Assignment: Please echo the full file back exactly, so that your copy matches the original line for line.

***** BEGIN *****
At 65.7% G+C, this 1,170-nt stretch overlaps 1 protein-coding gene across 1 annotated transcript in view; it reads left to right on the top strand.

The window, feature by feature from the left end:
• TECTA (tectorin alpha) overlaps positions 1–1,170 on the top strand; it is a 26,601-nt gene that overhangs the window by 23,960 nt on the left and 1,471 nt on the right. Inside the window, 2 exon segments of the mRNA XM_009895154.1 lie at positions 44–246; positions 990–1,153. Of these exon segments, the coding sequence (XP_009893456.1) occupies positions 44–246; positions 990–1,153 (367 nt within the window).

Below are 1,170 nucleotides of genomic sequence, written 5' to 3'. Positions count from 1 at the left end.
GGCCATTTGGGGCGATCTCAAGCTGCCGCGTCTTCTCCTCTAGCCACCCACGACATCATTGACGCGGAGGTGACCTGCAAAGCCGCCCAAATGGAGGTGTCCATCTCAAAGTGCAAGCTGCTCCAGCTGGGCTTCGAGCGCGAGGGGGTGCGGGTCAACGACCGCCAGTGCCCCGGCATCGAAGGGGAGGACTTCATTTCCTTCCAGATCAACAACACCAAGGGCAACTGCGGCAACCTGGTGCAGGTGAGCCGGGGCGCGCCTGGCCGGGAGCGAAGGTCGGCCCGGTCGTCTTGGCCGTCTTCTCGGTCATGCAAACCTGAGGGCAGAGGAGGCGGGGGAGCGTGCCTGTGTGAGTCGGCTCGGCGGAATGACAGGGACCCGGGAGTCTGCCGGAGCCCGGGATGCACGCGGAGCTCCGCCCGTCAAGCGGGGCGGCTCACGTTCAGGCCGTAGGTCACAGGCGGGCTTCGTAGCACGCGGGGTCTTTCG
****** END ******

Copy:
At 65.7% G+C, this 1,170-nt stretch overlaps 1 protein-coding gene across 1 annotated transcript in view; it reads left to right on the top strand.

The window, feature by feature from the left end:
• TECTA (tectorin alpha) overlaps positions 1–1,170 on the top strand; it is a 26,601-nt gene that overhangs the window by 23,960 nt on the left and 1,471 nt on the right. Inside the window, 2 exon segments of the mRNA XM_009895154.1 lie at positions 44–246; positions 990–1,153. Of these exon segments, the coding sequence (XP_009893456.1) occupies positions 44–246; positions 990–1,153 (367 nt within the window).

Below are 1,170 nucleotides of genomic sequence, written 5' to 3'. Positions count from 1 at the left end.
GGCCATTTGGGGCGATCTCAAGCTGCCGCGTCTTCTCCTCTAGCCACCCACGACATCATTGACGCGGAGGTGACCTGCAAAGCCGCCCAAATGGAGGTGTCCATCTCAAAGTGCAAGCTGCTCCAGCTGGGCTTCGAGCGCGAGGGGGTGCGGGTCAACGACCGCCAGTGCCCCGGCATCGAAGGGGAGGACTTCATTTCCTTCCAGATCAACAACACCAAGGGCAACTGCGGCAACCTGGTGCAGGTGAGCCGGGGCGCGCCTGGCCGGGAGCGAAGGTCGGCCCGGTCGTCTTGGCCGTCTTCTCGGTCATGCAAACCTGAGGGCAGAGGAGGCGGGGGAGCGTGCCTGTGTGAGTCGGCTCGGCGGAATGACAGGGACCCGGGAGTCTGCCGGAGCCCGGGATGCACGCGGAGCTCCGCCCGTCAAGCGGGGCGGCTCACGTTCAGGCCGTAGGTCACAGGCGGGCTTCGTAGCACGCGGGGTCTTTCG